But while you must certainly take a long view on putting your pension funds to work, you should also be wary of entering any investment which is highly illiquid, or at least not invest any money you may need at shorter notice. You may want to think about your pension in terms of different “pots”, with each having a different profile in terms of risk, return and volatility, and so a different mix of asset classes and financial instruments, depending on their final purpose. A pot intended for a classic car purchase in the mid-term will look very different to monies intended for the education of grandchildren 20 years hence, for example.
There are many risks your wealth needs to be defended from over the decades you may spend in retirement, but inflation is one of the biggest. You need to prevent your income from being eroded in real terms and so will likely need some strong capital growth from your investment portfolios in order for your wealth to keep pace with inflation.
There are a range of strategies wealth managers can devise, whatever mixture of income and gains you seek. Also remember that your investment strategy will not remain static over time; while you are younger you have longer to recover from any losses on your investments. Wealth managers can also create very significant tax efficiencies too through their choice of investment vehicle.
The FCA recently launched the second wave of its ScamSmart campaign to try to head off a predicted wave of unscrupulous parties offering to invest people’s pension pots. In most cases, the very high levels of return being offered should put retirees on their guard, but we can expect fraudsters to become increasingly sophisticated in their nefarious activities.
Savers need to be very careful about who they deal with when it comes to investing their pension savings. Take proper advice before making any serious decisions and only work with investment firms regulated by the FCA, as all the institutions on the findaWEALTHMANAGER.com panel are. (The regulator also publishes a warning list of companies attempting scams). Also remember that professional wealth managers will only promise sensible returns which are achievable in line with your circumstances and risk appetite. If the returns on offer seem too good to be true, they probably are.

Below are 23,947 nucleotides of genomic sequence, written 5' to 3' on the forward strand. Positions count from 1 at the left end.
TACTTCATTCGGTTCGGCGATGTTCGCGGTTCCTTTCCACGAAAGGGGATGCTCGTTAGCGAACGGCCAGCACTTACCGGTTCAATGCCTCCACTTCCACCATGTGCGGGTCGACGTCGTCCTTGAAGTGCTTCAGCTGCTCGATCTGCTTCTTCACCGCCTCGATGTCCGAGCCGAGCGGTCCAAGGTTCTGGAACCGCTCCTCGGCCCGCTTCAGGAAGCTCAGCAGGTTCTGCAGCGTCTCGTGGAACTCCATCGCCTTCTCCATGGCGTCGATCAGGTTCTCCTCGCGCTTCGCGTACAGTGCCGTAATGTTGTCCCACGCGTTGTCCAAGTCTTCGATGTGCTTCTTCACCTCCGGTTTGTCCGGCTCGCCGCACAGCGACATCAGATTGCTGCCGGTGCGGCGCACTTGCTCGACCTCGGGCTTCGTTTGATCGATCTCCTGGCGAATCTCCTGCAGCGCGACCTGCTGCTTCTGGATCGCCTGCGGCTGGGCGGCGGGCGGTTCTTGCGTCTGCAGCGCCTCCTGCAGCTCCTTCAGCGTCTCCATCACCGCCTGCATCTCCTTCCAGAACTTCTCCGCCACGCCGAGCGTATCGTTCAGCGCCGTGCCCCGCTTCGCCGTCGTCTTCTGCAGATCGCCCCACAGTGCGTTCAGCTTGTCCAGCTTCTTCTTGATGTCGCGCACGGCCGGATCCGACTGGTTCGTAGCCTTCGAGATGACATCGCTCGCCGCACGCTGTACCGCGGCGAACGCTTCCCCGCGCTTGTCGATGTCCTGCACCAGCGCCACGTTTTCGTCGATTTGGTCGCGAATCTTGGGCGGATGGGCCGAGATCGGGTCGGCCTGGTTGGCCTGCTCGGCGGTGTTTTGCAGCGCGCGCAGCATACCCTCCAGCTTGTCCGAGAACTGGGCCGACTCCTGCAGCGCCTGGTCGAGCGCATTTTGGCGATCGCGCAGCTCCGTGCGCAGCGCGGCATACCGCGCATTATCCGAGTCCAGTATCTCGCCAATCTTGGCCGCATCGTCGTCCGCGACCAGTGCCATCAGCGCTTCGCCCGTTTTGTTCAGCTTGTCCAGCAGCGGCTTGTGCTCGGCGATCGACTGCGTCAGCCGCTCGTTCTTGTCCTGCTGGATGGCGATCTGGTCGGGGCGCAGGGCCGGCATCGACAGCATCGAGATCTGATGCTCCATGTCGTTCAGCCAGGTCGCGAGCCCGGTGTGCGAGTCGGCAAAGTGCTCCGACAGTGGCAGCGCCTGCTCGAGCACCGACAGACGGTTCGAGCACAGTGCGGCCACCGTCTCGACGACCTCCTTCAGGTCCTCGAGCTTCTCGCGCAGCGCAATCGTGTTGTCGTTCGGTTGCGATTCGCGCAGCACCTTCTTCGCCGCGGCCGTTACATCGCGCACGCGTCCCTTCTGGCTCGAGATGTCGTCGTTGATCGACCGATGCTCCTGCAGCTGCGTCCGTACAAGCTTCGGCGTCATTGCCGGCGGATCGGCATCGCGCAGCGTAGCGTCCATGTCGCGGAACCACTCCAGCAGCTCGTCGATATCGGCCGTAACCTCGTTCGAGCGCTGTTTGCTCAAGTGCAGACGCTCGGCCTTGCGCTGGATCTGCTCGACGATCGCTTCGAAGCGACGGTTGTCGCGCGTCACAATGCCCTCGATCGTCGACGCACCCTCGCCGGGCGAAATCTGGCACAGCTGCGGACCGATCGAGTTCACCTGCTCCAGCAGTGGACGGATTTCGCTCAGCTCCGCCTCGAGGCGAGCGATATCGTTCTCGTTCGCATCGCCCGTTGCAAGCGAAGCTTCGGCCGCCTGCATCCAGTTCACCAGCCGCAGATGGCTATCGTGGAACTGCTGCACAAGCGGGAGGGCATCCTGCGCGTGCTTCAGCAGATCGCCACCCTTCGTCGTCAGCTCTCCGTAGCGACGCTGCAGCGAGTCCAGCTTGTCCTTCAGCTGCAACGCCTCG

The poor value that some annuity providers had been offering meant that savers rejoiced when the obligation for them to purchase an annuity was removed. However, this does not mean that annuities should be dismissed out of hand going forward.
Purchasing an annuity will appeal to those who prefer the security of having a guaranteed income from their pension pots, particularly given the very real threat of longevity risk. This is the risk that you will outlive your savings – something which is unfortunately quite common in countries where the pension regime has been liberalised as the UK’s now is.
Providers are working hard to come up with attractive options to lure retirees back to the annuities market, so you may be able to secure a far better deal than prior to the pension reforms. Make sure that you take proper advice before making any irrevocable decisions, however, to make sure you get the best annuity for your needs.
Final salary – or defined benefits – pension schemes have been the subject of much press speculation, with commentators fearing that companies will try to persuade members to cash out in order to reduce their liabilities. The advice here is not to make any hasty decisions and to take in-depth advice before exiting a defined benefits scheme. Otherwise, individuals could be throwing away a very good deal indeed relative to the transfer value offered.
These are just a few of “Retirement 101s” that savers should be thinking about when it comes to accessing – and enjoying – their pension pots. Given how important pension pots are to sustaining a pleasant lifestyle it is vital to put deep thought into any significant decisions and it is always wise to consult a professional when so many factors need to be taken into account.
You can start the process of finding the best professionals to manage your wealth by trying our smart online tool. Or, if you would like to discuss your situation further with our straight-talking team, please do get in touch here.